Some tips for nannies who work with employers in home office
Since last year’s health situation, I often find myself interviewing nannies who work with one of the parents in home office. So I often ask them how they have adapted their way of working.
For many nannies, it’s quite an adjustment to have one of their employers at home all day. From these interviews, different ways that families and nannies can work together successfully came out.
Below are some common scenarios that we recommend you discuss with your employer:
Define/redefine your role as nanny when parents are home.
Create separate spaces for children and parents
Agree on discipline
Establish a schedule/routine
Working from home with a parent who also works from home may require more give and take on the issue of control. It will be important for you and your employer to have a conversation about how involved he or she wants to be during the day.
I truly believe that no parent is going to ask what a nanny does all day now that they are also home all day with their children. But if a parent is wondering what they did, maybe it’s time to implement a logbook. In this notebook, nannies can share with parents everything that happened during the day.
It is very important to set physical boundaries. Especially for children who are not used to having their parents home during the day.
Also, if a parent’s workspace is physically close to the children’s space, it may be a good idea to purchase a noise-cancelling device. Hearing a parent’s voice can be a trigger and distraction for children.
Have a plan if tantrums seem to be the order of the day. Discuss how the nanny and parents can be on the same page when it comes to managing a restless toddler. It is well known that children behave differently, if not better, with their nanny than with their parents.
It is important to be aligned on how to behave. When everyone is on the same page, whether it’s nap time, response to tantrums, food, screen time or discipline, collaboration (but also separation) can run like clockwork. How you do it has a lot to do with communication.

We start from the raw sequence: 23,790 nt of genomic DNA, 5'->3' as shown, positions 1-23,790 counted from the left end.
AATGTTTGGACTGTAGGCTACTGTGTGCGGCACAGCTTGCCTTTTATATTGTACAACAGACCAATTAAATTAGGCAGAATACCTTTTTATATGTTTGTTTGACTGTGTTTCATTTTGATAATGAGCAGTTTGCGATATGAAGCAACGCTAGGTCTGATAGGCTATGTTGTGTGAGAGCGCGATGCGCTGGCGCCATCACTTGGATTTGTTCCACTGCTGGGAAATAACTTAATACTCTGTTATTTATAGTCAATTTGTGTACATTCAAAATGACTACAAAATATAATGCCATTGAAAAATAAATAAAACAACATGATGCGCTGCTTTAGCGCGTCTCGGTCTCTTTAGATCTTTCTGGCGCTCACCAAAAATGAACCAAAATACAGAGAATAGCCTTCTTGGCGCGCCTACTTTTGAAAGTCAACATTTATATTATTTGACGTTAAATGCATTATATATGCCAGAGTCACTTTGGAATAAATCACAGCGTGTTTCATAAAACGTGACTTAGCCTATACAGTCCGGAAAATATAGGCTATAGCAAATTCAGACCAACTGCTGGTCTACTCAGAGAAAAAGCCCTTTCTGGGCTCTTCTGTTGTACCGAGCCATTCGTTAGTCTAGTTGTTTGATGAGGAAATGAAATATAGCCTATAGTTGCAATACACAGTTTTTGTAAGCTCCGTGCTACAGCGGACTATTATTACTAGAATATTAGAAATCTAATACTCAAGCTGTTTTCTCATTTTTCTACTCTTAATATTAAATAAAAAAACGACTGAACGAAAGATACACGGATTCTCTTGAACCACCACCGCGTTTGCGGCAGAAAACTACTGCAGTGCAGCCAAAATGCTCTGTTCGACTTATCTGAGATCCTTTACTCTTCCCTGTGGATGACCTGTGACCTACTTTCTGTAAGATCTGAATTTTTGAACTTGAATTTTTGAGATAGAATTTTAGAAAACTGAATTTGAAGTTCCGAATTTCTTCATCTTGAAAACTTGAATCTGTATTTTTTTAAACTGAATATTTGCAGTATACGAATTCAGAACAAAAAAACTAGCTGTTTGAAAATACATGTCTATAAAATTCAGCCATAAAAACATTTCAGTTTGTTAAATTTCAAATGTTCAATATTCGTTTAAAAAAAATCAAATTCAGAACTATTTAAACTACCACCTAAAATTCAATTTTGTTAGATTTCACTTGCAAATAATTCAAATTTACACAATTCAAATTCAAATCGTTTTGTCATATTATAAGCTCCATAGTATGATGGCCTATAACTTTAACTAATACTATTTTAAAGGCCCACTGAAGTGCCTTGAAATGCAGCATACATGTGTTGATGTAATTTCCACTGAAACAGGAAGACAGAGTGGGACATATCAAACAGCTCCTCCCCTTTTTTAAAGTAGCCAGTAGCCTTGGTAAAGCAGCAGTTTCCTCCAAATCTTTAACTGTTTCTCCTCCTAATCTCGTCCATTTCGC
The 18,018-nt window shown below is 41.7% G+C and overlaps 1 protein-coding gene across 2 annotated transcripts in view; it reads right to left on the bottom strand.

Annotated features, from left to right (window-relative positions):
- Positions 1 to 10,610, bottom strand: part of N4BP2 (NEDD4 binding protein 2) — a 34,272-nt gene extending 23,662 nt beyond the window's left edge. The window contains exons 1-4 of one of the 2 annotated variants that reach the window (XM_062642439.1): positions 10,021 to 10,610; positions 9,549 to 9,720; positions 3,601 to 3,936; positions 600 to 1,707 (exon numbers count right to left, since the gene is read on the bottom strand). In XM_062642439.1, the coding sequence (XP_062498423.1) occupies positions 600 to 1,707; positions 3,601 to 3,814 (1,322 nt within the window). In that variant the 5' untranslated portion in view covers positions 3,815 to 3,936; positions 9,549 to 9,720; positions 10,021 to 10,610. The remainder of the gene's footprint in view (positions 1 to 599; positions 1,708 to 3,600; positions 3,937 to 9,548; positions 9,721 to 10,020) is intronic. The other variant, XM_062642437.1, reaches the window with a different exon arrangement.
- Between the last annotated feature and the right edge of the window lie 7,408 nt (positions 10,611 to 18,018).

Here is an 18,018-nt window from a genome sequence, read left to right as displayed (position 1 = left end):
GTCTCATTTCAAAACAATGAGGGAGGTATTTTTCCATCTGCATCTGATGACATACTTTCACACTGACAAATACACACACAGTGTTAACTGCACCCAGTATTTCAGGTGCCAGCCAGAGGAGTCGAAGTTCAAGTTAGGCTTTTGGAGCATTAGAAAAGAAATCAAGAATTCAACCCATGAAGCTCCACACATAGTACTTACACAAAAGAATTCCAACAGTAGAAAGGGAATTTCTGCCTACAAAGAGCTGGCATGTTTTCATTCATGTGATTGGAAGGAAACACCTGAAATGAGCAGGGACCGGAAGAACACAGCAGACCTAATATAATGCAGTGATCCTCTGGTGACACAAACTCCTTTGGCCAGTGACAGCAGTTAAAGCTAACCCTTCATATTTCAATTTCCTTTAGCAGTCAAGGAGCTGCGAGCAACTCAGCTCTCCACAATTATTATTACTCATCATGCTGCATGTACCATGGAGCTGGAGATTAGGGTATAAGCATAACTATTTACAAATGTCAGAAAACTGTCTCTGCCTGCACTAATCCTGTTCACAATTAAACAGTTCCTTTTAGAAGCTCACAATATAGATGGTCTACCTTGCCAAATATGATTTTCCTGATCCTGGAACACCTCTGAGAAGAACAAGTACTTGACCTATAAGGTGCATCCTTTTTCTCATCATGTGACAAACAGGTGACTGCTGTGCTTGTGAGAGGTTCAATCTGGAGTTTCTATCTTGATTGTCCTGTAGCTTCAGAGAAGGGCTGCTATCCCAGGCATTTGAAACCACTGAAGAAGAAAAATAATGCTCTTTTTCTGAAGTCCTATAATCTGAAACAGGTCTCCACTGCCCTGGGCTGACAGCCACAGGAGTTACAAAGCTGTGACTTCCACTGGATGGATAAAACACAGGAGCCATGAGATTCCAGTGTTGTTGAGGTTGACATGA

It’s important to identify the times that are important to the working parent from home and the times that are more disruptive to the nanny’s work. If a parent likes to have lunch with the children, this can work. If the mom likes to feed the baby, she can move around and let her do it. If a parent prefers to be present after nap time, then that time is theirs.
Likewise, you need to communicate when it would be best for parents to stay away. Schedules are important things to have in place. Not to mention that a consistent routine or rhythm throughout the day is beneficial for children.
Everyone needs respect when doing their job, especially now. It’s not easy to keep your emotions in check. This is a really stressful time for everyone. Kids are stressed, yet they certainly can’t all express how they feel. Try having formal weekly meetings where everyone can voice their concerns or make suggestions.
And let’s look at the bright side of this situation. Parents have valuable time with their children that they would not normally have. Valuable but also sometimes stressful or particularly stressful depending on the day!
If you are having difficulties with your new work environment, we are here to help you and answer any specific questions you may have. Don’t hesitate to contact us!